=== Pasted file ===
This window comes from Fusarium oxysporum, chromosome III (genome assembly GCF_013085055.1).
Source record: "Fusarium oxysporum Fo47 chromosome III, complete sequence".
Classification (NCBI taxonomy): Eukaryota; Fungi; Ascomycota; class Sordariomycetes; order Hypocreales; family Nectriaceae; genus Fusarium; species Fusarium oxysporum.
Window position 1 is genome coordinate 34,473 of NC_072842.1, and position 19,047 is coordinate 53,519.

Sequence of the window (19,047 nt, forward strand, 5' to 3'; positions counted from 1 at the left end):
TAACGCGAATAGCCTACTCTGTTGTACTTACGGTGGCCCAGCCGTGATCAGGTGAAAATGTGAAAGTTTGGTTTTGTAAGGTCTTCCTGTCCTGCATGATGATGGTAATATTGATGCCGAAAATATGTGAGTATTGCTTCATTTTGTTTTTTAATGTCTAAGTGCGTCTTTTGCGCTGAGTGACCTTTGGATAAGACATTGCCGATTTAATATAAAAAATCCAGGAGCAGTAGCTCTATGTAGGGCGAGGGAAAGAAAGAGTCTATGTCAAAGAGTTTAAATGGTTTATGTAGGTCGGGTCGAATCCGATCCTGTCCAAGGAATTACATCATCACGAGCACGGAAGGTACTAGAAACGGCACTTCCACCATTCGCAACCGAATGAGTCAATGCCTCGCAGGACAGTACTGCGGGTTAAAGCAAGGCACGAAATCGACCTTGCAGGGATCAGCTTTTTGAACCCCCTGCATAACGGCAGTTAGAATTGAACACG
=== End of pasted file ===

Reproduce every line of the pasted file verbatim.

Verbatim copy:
This window comes from Fusarium oxysporum, chromosome III (genome assembly GCF_013085055.1).
Source record: "Fusarium oxysporum Fo47 chromosome III, complete sequence".
Classification (NCBI taxonomy): Eukaryota; Fungi; Ascomycota; class Sordariomycetes; order Hypocreales; family Nectriaceae; genus Fusarium; species Fusarium oxysporum.
Window position 1 is genome coordinate 34,473 of NC_072842.1, and position 19,047 is coordinate 53,519.

Sequence of the window (19,047 nt, forward strand, 5' to 3'; positions counted from 1 at the left end):
TAACGCGAATAGCCTACTCTGTTGTACTTACGGTGGCCCAGCCGTGATCAGGTGAAAATGTGAAAGTTTGGTTTTGTAAGGTCTTCCTGTCCTGCATGATGATGGTAATATTGATGCCGAAAATATGTGAGTATTGCTTCATTTTGTTTTTTAATGTCTAAGTGCGTCTTTTGCGCTGAGTGACCTTTGGATAAGACATTGCCGATTTAATATAAAAAATCCAGGAGCAGTAGCTCTATGTAGGGCGAGGGAAAGAAAGAGTCTATGTCAAAGAGTTTAAATGGTTTATGTAGGTCGGGTCGAATCCGATCCTGTCCAAGGAATTACATCATCACGAGCACGGAAGGTACTAGAAACGGCACTTCCACCATTCGCAACCGAATGAGTCAATGCCTCGCAGGACAGTACTGCGGGTTAAAGCAAGGCACGAAATCGACCTTGCAGGGATCAGCTTTTTGAACCCCCTGCATAACGGCAGTTAGAATTGAACACG